Editorial

AggMan Staff | Published on June 1, 2010

A Changing Climate for Users Fees

By Therese Dunphy


Since the creation of the Eisenhower highway system, gas taxes — also known as user fees — have been among the most significant and successful funding mechanisms for the nation’s transportation system. For years, many have believed that an increase in gas taxes is part of the solution to budget shortfalls that have left the nation’s infrastructure overburdened and underfunded. The idea of a gas tax increase has never moved beyond discussion, however, because the potential reaction of constituents sends many legislators cowering in fear.

But while Congress has been unwilling to impose higher user fees to improve infrastructure, some appear willing to do so as part of climate change legislation. Through the American Power Act, Senators John Kerry and Joe Lieberman propose, among other items, the sale of a carbon allowance fee to oil companies.

What’s the cost of this allowance fee? One industry estimate pegs the cost at about 13 cents per gallon at the pump. Unlike traditional gas taxes, however, this fee would not be dedicated to transportation funding. And that has folks fighting mad.

On May 19, four transportation leaders — including John Horsley, executive director of the American Association of State Highway and Transportation Officials; William Millar, president of the American Public Transportation Association; Stephen E. Sandherr, CEO of the Associated General Contractors of America; and Pete Ruane, president/CEO of the American Road and Transportation Builders Association — held a press conference to urge the bill’s sponsors to reconsider how it would direct revenues from transportation-based motor fuel fees.

According to their comments, 77 percent of the anticipated $19.5 billion in revenue would be diverted from surface transportation investment in its first year, with that percentage increasing as carbon allowance fees increase. A maximum of $6.25 billion would go to transportation infrastructure investments, with a cap of $2.5 billion per year being contributed to the federal Highway Trust Fund. The remaining funds would be used to give rebates to customers, reduce the federal debt, produce subsidies for the energy production industry, and provide incentives for nuclear power.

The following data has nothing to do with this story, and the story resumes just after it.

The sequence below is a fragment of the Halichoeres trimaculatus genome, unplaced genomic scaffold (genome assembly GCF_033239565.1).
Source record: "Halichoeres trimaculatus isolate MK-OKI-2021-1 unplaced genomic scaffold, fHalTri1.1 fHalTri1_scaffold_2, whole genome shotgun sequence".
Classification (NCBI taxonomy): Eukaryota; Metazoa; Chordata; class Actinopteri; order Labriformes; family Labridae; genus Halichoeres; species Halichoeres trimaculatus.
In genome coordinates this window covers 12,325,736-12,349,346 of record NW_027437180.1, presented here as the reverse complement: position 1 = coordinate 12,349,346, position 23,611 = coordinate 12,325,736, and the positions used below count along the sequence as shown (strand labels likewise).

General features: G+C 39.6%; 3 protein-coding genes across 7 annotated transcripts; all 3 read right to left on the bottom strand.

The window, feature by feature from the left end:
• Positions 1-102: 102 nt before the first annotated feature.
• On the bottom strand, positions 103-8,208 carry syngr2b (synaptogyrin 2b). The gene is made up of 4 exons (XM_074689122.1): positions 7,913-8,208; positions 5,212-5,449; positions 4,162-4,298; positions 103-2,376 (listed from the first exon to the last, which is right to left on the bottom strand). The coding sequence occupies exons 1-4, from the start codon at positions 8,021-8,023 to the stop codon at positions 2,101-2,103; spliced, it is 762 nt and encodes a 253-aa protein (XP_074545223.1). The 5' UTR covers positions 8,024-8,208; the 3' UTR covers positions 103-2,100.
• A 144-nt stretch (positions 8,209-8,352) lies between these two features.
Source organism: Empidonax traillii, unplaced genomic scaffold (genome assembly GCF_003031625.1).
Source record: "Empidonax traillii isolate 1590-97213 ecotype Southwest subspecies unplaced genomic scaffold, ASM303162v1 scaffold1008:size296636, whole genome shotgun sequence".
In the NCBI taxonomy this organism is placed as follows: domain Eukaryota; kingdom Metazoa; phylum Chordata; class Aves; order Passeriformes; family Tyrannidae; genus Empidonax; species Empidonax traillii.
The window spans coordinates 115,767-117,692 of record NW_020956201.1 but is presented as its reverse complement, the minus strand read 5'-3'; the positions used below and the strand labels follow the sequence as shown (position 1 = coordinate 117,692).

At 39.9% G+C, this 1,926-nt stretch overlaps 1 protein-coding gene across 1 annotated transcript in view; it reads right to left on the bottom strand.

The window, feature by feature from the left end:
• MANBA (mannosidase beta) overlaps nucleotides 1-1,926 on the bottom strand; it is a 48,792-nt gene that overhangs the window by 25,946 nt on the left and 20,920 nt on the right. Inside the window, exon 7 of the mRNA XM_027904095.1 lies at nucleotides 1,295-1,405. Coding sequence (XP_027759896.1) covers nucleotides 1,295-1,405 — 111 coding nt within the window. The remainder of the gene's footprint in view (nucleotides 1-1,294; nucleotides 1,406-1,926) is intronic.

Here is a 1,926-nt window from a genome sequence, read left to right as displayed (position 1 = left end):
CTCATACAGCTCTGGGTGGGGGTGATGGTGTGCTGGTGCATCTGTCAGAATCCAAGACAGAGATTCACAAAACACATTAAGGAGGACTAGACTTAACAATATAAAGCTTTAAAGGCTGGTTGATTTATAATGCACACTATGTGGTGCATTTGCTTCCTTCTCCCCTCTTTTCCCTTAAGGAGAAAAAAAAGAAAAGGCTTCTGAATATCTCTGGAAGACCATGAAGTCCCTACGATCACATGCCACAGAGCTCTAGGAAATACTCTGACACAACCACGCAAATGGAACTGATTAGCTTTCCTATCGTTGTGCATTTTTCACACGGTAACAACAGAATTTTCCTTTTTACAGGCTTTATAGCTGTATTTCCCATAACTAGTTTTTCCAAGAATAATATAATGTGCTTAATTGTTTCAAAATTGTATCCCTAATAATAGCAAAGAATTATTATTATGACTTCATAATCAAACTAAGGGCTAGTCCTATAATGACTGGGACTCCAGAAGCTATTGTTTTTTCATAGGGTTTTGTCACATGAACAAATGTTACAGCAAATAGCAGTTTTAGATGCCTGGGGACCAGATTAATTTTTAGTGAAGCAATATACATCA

The American Power Act contains laudable goals, including reducing reliance on foreign oil and increasing the use of clean energy. But while its intent may have merit, its flaws are significant. The bill ignores environmental impact of congested roads and undermines the ability of transportation coalitions to achieve the meaningful increase needed to maintain, let alone improve, the nation’s transportation system. While the various association leaders stopped short of saying that the American Power Act would make it impossible to pass multi-year transportation reauthorization, it would certainly indicate a rocky road ahead.

For more than 50 years, gas and fuel taxes have paid for transportation investment. Given the current infrastructure needs, now is not the time to reduce that funding mechanism. If the American Power Act collects fees on fuels, 100 percent of those fees should go toward transportation.

As Sandherr said, “The last thing we can afford is to take the trust out of the Highway Trust Fund.”

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